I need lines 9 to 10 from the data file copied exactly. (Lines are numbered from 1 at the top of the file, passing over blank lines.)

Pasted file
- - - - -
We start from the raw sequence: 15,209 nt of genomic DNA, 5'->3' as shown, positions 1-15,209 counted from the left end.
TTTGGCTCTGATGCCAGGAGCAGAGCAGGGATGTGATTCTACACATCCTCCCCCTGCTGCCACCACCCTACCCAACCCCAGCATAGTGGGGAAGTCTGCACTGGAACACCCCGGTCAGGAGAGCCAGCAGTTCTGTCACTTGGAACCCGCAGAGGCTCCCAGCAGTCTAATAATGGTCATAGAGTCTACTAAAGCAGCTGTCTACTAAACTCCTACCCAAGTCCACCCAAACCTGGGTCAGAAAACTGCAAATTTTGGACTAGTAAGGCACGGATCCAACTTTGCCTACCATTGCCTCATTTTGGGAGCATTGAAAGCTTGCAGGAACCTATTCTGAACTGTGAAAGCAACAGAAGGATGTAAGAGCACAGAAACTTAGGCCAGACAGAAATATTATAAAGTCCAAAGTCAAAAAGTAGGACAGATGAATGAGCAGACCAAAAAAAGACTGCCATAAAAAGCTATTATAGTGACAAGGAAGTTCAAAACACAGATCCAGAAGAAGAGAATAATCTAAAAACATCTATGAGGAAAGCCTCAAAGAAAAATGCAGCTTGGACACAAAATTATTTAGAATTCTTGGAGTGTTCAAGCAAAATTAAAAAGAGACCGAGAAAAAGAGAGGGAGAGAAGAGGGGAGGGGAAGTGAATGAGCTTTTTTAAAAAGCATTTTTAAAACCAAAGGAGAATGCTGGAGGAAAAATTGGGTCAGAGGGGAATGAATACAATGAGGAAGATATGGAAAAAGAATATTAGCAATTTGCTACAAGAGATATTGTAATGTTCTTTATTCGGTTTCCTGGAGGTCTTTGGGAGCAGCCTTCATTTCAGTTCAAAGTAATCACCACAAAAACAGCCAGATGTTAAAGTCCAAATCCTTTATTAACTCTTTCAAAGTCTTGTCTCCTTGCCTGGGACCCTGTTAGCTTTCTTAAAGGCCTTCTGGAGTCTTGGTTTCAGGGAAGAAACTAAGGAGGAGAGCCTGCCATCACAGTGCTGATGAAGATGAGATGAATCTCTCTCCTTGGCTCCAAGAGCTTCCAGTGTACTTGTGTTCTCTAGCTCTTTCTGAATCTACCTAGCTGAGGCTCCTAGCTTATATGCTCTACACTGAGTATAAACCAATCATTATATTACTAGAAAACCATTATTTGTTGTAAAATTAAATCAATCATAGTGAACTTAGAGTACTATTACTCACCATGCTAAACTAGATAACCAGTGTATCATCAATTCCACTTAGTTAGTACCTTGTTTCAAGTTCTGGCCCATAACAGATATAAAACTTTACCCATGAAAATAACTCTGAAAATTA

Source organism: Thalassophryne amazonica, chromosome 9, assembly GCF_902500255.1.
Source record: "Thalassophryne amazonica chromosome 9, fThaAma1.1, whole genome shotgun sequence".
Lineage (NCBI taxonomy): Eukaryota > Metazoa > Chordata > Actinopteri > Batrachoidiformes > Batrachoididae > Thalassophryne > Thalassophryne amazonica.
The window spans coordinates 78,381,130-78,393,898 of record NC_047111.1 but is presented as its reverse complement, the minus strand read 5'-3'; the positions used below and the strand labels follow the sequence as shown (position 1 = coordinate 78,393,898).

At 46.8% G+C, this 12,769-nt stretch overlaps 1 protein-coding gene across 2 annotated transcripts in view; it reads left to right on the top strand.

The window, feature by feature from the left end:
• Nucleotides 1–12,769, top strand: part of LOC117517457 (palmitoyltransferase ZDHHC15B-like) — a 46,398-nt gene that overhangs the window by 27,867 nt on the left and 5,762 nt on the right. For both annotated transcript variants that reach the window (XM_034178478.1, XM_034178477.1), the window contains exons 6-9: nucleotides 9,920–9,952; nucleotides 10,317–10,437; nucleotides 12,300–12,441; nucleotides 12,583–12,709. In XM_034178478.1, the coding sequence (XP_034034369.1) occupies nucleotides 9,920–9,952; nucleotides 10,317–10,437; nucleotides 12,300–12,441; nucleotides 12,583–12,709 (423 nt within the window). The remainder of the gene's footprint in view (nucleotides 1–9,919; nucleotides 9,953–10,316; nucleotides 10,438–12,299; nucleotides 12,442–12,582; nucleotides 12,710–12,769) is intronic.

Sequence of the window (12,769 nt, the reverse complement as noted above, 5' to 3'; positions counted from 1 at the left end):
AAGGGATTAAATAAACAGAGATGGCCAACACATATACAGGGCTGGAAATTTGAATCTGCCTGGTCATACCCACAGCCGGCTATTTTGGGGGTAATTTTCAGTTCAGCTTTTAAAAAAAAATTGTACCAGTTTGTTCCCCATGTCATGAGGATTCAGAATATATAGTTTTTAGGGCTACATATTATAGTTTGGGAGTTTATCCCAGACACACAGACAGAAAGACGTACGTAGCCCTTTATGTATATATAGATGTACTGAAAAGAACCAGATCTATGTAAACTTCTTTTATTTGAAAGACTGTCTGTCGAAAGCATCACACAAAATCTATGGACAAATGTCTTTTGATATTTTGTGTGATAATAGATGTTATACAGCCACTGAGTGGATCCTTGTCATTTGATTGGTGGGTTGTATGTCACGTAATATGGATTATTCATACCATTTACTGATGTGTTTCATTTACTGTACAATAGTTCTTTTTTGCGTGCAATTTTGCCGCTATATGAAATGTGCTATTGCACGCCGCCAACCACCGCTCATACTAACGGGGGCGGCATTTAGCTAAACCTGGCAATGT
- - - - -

• Nucleotides 1–12,769, top strand: part of LOC117517457 (palmitoyltransferase ZDHHC15B-like) — a 46,398-nt gene that overhangs the window by 27,867 nt on the left and 5,762 nt on the right. For both annotated transcript variants that reach the window (XM_034178478.1, XM_034178477.1), the window contains exons 6-9: nucleotides 9,920–9,952; nucleotides 10,317–10,437; nucleotides 12,300–12,441; nucleotides 12,583–12,709. In XM_034178478.1, the coding sequence (XP_034034369.1) occupies nucleotides 9,920–9,952; nucleotides 10,317–10,437; nucleotides 12,300–12,441; nucleotides 12,583–12,709 (423 nt within the window). The remainder of the gene's footprint in view (nucleotides 1–9,919; nucleotides 9,953–10,316; nucleotides 10,438–12,299; nucleotides 12,442–12,582; nucleotides 12,710–12,769) is intronic.

Sequence of the window (12,769 nt, the reverse complement as noted above, 5' to 3'; positions counted from 1 at the left end):